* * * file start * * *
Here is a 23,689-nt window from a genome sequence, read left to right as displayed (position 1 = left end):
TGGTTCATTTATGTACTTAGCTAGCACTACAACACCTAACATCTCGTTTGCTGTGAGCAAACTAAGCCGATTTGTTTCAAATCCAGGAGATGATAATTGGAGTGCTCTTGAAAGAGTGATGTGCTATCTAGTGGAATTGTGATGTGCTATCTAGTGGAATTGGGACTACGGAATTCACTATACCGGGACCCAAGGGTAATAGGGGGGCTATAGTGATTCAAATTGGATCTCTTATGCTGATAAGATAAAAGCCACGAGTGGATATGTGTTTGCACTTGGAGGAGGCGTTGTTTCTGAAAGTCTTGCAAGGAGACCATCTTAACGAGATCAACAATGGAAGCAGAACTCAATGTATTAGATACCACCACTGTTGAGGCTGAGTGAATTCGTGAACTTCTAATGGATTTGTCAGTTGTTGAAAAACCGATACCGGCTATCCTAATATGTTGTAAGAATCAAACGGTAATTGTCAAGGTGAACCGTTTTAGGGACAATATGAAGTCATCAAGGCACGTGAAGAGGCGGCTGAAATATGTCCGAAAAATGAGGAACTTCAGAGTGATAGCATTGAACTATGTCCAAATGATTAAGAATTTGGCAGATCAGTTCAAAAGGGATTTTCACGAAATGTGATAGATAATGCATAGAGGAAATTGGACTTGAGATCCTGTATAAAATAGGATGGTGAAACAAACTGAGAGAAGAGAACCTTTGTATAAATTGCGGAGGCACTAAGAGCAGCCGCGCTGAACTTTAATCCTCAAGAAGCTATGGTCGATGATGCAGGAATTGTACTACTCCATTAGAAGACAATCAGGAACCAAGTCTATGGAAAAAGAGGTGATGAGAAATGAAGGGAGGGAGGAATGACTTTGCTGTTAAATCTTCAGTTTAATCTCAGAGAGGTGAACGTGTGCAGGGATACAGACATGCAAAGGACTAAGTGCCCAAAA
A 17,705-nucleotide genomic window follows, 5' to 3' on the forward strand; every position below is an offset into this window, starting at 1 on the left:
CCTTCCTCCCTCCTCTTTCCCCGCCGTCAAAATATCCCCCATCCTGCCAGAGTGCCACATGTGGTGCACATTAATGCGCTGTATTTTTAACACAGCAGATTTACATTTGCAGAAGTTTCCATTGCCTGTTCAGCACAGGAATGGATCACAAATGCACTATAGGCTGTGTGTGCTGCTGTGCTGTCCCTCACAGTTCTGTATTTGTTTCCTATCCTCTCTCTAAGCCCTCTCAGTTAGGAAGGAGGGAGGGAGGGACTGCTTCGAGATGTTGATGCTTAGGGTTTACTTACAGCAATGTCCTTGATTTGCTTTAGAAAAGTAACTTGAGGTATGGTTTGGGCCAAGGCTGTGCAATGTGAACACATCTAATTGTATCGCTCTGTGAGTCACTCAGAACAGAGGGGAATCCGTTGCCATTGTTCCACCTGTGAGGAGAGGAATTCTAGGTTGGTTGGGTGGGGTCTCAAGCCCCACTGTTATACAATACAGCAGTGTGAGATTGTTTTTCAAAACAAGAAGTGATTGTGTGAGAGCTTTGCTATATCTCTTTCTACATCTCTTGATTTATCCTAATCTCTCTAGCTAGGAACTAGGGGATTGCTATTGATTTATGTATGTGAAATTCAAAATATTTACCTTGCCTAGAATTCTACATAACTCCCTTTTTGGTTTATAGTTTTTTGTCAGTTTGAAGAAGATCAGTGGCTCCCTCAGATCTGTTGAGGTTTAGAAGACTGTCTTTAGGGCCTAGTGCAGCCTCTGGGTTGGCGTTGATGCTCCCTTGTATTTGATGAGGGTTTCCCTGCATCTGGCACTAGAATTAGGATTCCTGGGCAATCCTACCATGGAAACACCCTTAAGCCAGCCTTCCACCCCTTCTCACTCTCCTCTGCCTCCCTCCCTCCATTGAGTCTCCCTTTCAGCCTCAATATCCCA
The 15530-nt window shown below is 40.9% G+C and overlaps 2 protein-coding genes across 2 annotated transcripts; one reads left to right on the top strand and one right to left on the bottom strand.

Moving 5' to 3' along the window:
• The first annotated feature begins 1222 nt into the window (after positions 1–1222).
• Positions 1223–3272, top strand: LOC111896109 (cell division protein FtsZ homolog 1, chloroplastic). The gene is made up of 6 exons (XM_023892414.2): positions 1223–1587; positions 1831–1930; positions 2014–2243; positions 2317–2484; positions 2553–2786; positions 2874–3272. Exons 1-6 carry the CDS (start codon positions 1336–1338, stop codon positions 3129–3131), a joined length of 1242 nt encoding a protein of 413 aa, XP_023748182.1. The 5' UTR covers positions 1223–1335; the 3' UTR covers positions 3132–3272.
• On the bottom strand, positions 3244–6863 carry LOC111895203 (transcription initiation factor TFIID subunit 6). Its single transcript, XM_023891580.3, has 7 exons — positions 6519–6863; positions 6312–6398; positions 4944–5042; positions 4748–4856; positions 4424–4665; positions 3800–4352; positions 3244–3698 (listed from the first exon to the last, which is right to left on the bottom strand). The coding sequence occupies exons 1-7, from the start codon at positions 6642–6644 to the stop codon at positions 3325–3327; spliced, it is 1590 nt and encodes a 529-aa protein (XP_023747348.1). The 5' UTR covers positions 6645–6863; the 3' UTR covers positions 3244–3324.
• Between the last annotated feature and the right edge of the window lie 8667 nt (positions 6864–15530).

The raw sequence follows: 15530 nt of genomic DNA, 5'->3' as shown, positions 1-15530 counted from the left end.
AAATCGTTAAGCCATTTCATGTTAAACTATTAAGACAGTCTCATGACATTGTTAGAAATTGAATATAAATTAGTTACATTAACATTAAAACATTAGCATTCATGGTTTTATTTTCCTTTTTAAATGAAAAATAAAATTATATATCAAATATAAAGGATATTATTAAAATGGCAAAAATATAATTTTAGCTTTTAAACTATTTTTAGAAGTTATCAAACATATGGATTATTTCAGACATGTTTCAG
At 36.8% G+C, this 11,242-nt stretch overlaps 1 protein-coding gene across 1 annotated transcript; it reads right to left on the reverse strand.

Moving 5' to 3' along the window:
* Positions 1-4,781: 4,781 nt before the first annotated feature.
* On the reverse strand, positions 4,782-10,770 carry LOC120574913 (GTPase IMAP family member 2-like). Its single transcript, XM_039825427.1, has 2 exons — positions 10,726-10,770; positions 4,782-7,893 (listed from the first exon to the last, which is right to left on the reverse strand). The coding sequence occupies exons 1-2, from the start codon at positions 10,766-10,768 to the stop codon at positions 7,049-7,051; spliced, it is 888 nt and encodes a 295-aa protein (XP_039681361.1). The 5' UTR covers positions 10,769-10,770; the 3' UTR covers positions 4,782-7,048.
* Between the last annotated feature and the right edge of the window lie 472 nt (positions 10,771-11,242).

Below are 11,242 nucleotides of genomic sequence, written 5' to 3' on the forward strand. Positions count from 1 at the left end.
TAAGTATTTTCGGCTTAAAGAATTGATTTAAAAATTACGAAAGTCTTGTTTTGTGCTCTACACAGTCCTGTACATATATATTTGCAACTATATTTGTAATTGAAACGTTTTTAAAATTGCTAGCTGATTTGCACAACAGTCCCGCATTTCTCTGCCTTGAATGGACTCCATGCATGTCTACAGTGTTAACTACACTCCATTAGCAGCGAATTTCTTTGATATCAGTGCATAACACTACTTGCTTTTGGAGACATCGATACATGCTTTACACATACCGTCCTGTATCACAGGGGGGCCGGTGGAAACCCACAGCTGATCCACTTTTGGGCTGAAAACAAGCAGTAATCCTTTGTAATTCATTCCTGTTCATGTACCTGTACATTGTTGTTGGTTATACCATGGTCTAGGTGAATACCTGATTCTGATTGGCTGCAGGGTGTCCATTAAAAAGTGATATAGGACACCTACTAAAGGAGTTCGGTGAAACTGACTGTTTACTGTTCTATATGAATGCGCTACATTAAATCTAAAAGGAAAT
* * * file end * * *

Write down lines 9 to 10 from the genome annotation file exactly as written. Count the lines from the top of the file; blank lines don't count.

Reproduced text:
• On the bottom strand, positions 3244–6863 carry LOC111895203 (transcription initiation factor TFIID subunit 6). Its single transcript, XM_023891580.3, has 7 exons — positions 6519–6863; positions 6312–6398; positions 4944–5042; positions 4748–4856; positions 4424–4665; positions 3800–4352; positions 3244–3698 (listed from the first exon to the last, which is right to left on the bottom strand). The coding sequence occupies exons 1-7, from the start codon at positions 6642–6644 to the stop codon at positions 3325–3327; spliced, it is 1590 nt and encodes a 529-aa protein (XP_023747348.1). The 5' UTR covers positions 6645–6863; the 3' UTR covers positions 3244–3324.
• Between the last annotated feature and the right edge of the window lie 8667 nt (positions 6864–15530).